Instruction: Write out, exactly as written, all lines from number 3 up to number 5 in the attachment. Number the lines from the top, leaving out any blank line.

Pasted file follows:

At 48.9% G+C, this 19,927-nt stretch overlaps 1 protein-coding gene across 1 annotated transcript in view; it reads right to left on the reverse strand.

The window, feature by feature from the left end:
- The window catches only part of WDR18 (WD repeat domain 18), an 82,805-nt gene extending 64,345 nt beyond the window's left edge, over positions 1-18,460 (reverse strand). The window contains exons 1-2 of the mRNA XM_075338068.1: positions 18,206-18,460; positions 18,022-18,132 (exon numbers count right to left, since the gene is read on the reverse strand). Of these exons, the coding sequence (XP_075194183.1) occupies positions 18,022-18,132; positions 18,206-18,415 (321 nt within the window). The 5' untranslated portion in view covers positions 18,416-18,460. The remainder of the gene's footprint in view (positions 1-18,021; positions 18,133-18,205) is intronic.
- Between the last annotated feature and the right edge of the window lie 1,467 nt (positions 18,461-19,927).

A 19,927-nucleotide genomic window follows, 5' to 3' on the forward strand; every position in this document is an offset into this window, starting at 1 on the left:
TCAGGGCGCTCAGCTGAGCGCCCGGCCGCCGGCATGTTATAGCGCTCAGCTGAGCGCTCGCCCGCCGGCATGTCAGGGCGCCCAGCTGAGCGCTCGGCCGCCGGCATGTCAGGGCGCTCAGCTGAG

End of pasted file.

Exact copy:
- The window catches only part of WDR18 (WD repeat domain 18), an 82,805-nt gene extending 64,345 nt beyond the window's left edge, over positions 1-18,460 (reverse strand). The window contains exons 1-2 of the mRNA XM_075338068.1: positions 18,206-18,460; positions 18,022-18,132 (exon numbers count right to left, since the gene is read on the reverse strand). Of these exons, the coding sequence (XP_075194183.1) occupies positions 18,022-18,132; positions 18,206-18,415 (321 nt within the window). The 5' untranslated portion in view covers positions 18,416-18,460. The remainder of the gene's footprint in view (positions 1-18,021; positions 18,133-18,205) is intronic.
- Between the last annotated feature and the right edge of the window lie 1,467 nt (positions 18,461-19,927).

A 19,927-nucleotide genomic window follows, 5' to 3' on the forward strand; every position in this document is an offset into this window, starting at 1 on the left: